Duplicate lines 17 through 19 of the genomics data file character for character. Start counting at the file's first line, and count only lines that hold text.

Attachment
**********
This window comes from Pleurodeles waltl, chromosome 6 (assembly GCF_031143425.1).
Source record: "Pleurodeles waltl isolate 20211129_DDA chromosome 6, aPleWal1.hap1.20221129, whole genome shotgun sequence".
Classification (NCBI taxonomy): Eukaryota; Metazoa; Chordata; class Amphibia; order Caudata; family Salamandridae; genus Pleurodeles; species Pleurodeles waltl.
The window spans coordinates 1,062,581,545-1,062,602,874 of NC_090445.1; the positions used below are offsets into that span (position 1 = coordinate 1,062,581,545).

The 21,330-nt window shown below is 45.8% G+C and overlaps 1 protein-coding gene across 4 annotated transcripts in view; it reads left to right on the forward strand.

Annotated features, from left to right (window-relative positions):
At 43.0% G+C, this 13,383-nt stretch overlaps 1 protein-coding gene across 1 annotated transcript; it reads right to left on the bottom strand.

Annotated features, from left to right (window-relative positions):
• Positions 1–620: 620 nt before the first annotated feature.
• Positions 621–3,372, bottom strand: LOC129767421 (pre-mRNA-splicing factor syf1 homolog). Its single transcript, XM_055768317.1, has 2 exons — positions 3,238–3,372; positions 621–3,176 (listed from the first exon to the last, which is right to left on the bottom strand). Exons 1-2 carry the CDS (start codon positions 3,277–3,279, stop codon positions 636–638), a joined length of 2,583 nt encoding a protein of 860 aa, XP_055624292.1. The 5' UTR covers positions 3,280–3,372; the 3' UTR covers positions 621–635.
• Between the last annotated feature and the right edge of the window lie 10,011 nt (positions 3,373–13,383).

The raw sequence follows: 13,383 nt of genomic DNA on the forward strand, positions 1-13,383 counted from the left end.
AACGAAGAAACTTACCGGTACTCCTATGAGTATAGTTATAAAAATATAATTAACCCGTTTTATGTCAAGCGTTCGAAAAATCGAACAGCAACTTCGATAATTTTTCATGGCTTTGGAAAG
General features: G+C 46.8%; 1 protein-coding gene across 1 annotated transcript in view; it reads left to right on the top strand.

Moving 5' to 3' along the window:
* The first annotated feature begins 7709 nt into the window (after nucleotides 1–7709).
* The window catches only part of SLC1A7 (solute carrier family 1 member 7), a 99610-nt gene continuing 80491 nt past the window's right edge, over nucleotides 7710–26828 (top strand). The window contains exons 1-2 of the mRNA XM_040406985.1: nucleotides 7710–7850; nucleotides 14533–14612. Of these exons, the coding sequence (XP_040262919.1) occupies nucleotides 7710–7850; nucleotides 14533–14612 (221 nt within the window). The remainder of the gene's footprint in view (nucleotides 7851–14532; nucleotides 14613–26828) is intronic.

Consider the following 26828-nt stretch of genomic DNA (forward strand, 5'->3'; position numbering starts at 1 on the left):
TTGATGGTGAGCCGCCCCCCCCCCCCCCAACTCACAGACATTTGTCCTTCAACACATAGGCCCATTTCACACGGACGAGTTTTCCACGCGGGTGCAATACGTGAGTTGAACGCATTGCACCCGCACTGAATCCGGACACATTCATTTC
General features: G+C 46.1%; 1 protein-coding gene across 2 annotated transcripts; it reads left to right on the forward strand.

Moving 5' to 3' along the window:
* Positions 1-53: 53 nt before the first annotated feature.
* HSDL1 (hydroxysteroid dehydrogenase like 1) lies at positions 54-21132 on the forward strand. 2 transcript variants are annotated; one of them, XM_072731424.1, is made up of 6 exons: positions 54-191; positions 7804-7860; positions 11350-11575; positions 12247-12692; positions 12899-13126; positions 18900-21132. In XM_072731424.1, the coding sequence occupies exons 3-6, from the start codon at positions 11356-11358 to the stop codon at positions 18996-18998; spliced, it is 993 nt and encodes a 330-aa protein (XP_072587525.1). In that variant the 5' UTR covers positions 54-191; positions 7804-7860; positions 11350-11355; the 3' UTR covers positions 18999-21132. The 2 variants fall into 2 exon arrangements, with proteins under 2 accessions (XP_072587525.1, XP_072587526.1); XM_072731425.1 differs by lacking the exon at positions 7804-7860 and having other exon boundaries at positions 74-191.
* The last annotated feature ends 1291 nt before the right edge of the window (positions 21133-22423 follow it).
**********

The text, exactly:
* The window catches only part of SLC1A7 (solute carrier family 1 member 7), a 99610-nt gene continuing 80491 nt past the window's right edge, over nucleotides 7710–26828 (top strand). The window contains exons 1-2 of the mRNA XM_040406985.1: nucleotides 7710–7850; nucleotides 14533–14612. Of these exons, the coding sequence (XP_040262919.1) occupies nucleotides 7710–7850; nucleotides 14533–14612 (221 nt within the window). The remainder of the gene's footprint in view (nucleotides 7851–14532; nucleotides 14613–26828) is intronic.

Consider the following 26828-nt stretch of genomic DNA (forward strand, 5'->3'; position numbering starts at 1 on the left):
TTGATGGTGAGCCGCCCCCCCCCCCCCCAACTCACAGACATTTGTCCTTCAACACATAGGCCCATTTCACACGGACGAGTTTTCCACGCGGGTGCAATACGTGAGTTGAACGCATTGCACCCGCACTGAATCCGGACACATTCATTTC